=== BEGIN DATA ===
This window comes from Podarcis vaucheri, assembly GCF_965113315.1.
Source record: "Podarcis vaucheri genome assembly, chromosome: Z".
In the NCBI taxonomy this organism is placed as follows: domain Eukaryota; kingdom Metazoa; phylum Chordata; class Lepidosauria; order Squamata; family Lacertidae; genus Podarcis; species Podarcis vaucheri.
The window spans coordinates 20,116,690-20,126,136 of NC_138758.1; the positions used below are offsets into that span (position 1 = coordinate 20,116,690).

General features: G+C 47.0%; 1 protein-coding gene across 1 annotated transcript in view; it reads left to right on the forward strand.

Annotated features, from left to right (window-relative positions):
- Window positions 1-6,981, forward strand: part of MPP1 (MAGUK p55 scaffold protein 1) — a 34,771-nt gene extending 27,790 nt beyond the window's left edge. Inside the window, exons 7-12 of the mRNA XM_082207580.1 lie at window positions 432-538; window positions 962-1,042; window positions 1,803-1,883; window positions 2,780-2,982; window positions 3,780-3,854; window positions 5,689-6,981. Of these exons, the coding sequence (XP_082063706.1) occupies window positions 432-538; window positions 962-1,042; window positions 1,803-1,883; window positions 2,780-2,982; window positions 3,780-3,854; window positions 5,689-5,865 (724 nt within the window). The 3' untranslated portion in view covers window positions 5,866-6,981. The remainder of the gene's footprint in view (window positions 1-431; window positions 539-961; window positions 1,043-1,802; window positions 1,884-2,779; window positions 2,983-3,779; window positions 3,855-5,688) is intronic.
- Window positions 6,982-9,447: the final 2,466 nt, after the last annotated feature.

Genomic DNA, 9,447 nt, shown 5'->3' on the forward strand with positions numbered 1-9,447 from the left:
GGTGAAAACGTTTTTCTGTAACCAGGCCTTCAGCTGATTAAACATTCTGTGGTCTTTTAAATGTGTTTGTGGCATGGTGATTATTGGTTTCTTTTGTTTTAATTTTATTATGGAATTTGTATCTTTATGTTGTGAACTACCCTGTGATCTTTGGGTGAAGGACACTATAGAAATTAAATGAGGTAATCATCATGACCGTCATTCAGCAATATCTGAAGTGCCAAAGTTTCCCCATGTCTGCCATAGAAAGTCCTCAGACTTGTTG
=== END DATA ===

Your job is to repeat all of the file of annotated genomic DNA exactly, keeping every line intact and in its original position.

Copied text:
This window comes from Podarcis vaucheri, assembly GCF_965113315.1.
Source record: "Podarcis vaucheri genome assembly, chromosome: Z".
In the NCBI taxonomy this organism is placed as follows: domain Eukaryota; kingdom Metazoa; phylum Chordata; class Lepidosauria; order Squamata; family Lacertidae; genus Podarcis; species Podarcis vaucheri.
The window spans coordinates 20,116,690-20,126,136 of NC_138758.1; the positions used below are offsets into that span (position 1 = coordinate 20,116,690).

General features: G+C 47.0%; 1 protein-coding gene across 1 annotated transcript in view; it reads left to right on the forward strand.

Annotated features, from left to right (window-relative positions):
- Window positions 1-6,981, forward strand: part of MPP1 (MAGUK p55 scaffold protein 1) — a 34,771-nt gene extending 27,790 nt beyond the window's left edge. Inside the window, exons 7-12 of the mRNA XM_082207580.1 lie at window positions 432-538; window positions 962-1,042; window positions 1,803-1,883; window positions 2,780-2,982; window positions 3,780-3,854; window positions 5,689-6,981. Of these exons, the coding sequence (XP_082063706.1) occupies window positions 432-538; window positions 962-1,042; window positions 1,803-1,883; window positions 2,780-2,982; window positions 3,780-3,854; window positions 5,689-5,865 (724 nt within the window). The 3' untranslated portion in view covers window positions 5,866-6,981. The remainder of the gene's footprint in view (window positions 1-431; window positions 539-961; window positions 1,043-1,802; window positions 1,884-2,779; window positions 2,983-3,779; window positions 3,855-5,688) is intronic.
- Window positions 6,982-9,447: the final 2,466 nt, after the last annotated feature.

Genomic DNA, 9,447 nt, shown 5'->3' on the forward strand with positions numbered 1-9,447 from the left:
GGTGAAAACGTTTTTCTGTAACCAGGCCTTCAGCTGATTAAACATTCTGTGGTCTTTTAAATGTGTTTGTGGCATGGTGATTATTGGTTTCTTTTGTTTTAATTTTATTATGGAATTTGTATCTTTATGTTGTGAACTACCCTGTGATCTTTGGGTGAAGGACACTATAGAAATTAAATGAGGTAATCATCATGACCGTCATTCAGCAATATCTGAAGTGCCAAAGTTTCCCCATGTCTGCCATAGAAAGTCCTCAGACTTGTTG